Notorious rhino poaching ringleader Dawie Groenewald along with his brother Janneman Groenewald have been indicted in the U.S. on multiple charges surrounding rhino poaching.
The men have been charged with “conspiracy to sell illegal rhinoceros hunts in South Africa in order to defraud American hunters, money laundering and secretly trafficking in rhino horns”.
Dawie used his safari company, Out of Africa Adventurous Safaris to conduct the hunts.
According to the 18-count indictment, from 2005 to 2010, the Groenewald brothers travelled throughout the United States to attend hunting conventions and gun shows where they sold outfitting services and accommodations to American hunters to be conducted at their ranch in Mussina, South Africa. During the time Janneman lived in Alabama, where Out of Africa maintained bank accounts, and is accused of money laundering and structuring deposits to avoid federal reporting requirements. -US Department of Justice
The Groenewalds essentially sold the rhinos without permits, under the guise they were “problem rhinos” and were very “dangerous and aggressive”. Although the trophies could not be imported back into the US, the hunters were allowed to pose with the bodies and were told the hunt could count toward their hunting “status” in record books.
After the photos were taken, Dawie would then cut off the horns with a chainsaw and sell them on the black market, earning profit from both the hunt and the horn sale.
The Lacey Act
It is a U.S. conservation law that prohibits trade in illegal wildlife. This law is far-reaching, one of the broadest and most comprehensive forces in the federal arsenal to combat wildlife crime. It is under this law, where a vast amount of charges come against the Groenewalds.
The “Groenewald Gang”, including Dawie and 9 others were arrested in 2010 on a variety of similar charges to that of the US. Dawie himself, remains free, has 1500 charges against him, and has killed more than 15 rhinos. The case has been repeatedly postponed, with the current date being set for August of 2015.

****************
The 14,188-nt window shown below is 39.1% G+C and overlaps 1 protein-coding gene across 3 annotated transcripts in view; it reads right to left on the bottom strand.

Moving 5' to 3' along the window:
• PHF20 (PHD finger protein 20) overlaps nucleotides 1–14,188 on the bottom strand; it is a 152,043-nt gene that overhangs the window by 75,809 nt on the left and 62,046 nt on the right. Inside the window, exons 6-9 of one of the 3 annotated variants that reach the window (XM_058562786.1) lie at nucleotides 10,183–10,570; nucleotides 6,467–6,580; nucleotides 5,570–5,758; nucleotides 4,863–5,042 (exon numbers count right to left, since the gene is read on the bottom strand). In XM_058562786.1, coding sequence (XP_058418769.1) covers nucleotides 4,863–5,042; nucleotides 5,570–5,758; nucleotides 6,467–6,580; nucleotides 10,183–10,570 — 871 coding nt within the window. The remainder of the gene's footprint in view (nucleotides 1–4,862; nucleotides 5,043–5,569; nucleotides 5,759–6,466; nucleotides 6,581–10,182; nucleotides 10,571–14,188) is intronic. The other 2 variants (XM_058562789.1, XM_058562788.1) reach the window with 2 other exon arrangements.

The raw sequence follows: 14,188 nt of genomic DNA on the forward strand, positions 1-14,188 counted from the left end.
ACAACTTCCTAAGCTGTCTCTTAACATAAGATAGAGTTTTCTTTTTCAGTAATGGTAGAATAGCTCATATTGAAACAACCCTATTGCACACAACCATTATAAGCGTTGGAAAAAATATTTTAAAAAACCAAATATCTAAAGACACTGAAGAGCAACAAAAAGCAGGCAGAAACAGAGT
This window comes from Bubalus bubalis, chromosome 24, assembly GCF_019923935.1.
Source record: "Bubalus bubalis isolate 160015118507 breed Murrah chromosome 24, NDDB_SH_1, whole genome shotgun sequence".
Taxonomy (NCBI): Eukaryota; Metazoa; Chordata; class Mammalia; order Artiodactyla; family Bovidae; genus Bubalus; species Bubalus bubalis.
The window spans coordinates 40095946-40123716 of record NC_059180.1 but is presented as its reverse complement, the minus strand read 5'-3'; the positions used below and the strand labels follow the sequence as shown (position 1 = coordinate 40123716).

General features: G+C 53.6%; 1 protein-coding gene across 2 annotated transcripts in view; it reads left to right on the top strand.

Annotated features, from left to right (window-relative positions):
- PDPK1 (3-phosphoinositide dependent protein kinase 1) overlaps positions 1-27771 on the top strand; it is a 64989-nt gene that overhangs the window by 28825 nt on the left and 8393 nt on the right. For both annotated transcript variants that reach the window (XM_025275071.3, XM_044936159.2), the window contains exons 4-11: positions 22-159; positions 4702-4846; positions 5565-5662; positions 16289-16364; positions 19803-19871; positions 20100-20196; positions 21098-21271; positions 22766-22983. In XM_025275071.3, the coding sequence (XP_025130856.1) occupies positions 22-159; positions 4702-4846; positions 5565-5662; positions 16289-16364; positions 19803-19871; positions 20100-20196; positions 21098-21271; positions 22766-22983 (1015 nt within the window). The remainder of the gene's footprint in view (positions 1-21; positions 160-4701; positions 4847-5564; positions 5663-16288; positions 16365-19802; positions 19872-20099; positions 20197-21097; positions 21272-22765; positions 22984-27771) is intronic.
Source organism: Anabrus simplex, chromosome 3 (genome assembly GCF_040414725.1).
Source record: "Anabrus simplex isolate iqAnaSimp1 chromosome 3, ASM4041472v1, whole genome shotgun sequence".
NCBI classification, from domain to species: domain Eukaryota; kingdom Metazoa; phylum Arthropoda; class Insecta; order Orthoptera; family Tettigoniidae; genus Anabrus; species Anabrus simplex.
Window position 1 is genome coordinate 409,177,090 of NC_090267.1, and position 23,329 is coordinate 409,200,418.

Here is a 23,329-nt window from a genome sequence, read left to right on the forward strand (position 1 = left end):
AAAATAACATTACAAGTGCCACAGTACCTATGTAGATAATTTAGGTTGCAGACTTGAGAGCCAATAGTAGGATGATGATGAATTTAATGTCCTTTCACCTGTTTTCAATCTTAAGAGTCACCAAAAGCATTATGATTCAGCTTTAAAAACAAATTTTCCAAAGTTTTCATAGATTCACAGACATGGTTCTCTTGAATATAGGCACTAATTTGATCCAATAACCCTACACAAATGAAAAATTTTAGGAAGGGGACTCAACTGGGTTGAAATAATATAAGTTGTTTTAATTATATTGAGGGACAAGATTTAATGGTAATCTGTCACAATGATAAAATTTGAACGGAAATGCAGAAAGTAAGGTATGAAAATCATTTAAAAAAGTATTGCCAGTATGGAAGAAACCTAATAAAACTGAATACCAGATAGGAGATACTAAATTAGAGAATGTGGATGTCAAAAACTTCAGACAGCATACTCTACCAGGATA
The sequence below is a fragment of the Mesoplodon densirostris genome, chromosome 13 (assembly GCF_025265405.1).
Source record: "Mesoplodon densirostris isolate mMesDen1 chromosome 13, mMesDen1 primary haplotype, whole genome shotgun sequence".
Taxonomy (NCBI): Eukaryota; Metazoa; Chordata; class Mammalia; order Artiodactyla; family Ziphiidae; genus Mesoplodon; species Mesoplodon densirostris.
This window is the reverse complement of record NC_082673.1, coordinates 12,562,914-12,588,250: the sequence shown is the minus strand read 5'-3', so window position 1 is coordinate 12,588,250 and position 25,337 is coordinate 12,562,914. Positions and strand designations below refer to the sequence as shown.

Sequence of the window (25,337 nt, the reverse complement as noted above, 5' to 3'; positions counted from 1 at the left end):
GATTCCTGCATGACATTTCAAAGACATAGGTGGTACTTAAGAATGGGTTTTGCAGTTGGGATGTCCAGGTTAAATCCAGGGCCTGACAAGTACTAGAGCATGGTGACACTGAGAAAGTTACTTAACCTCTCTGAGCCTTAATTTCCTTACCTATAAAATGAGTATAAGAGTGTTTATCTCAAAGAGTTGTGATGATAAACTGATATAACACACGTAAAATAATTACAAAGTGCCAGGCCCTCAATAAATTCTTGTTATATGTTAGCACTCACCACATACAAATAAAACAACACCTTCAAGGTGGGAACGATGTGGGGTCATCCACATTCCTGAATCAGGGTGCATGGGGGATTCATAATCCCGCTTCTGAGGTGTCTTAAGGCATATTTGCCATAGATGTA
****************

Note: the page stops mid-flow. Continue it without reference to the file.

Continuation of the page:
The South African authorities have given “substantial cooperation” to the US investigation. As far as the extradition request, SA states “such assistance will be provided”. It is unclear when this will happen.
American hunters involvement
The hunters who paid between $3,500 and $15,000 for the illegal rhino hunts, are not being brought up on charges. They were cooperative with authorities on their involvement with the safari outfitter, and essentially were misled. They believed there were appropriate hunting permits in place, and that the rhinos were “problematic” animals.
“Frankly these hunters should have known better. All hunters should consider this a warning that when they are involved in an overseas hunt for any species, they should make sure that the hunt that they are considering is offered by a reputable guide service operating in a country certified by the U.S. Fish and Wildlife Service as managing its wildlife responsibly and sustainably,” said Dan Ashe, director of US Fish and Wildlife Services
So is this the end of the Groenewald gang? And perhaps more importantly, will this send a strong message to trophy hunting groups like Safari Club International?
“We are literally fighting for the survival of a species today. In that fight, we will do all we can to prosecute those who traffic in rhino horns and sell rhino hunts to Americans in violation of foreign law,” said Sam Hirsch, Acting Assistant Attorney General for the Environment and Natural Resources Division. “This case should send a warning shot to outfitters and hunters that the sale of illegal hunts in the U.S. will be vigorously prosecuted regardless of where the hunt takes place.”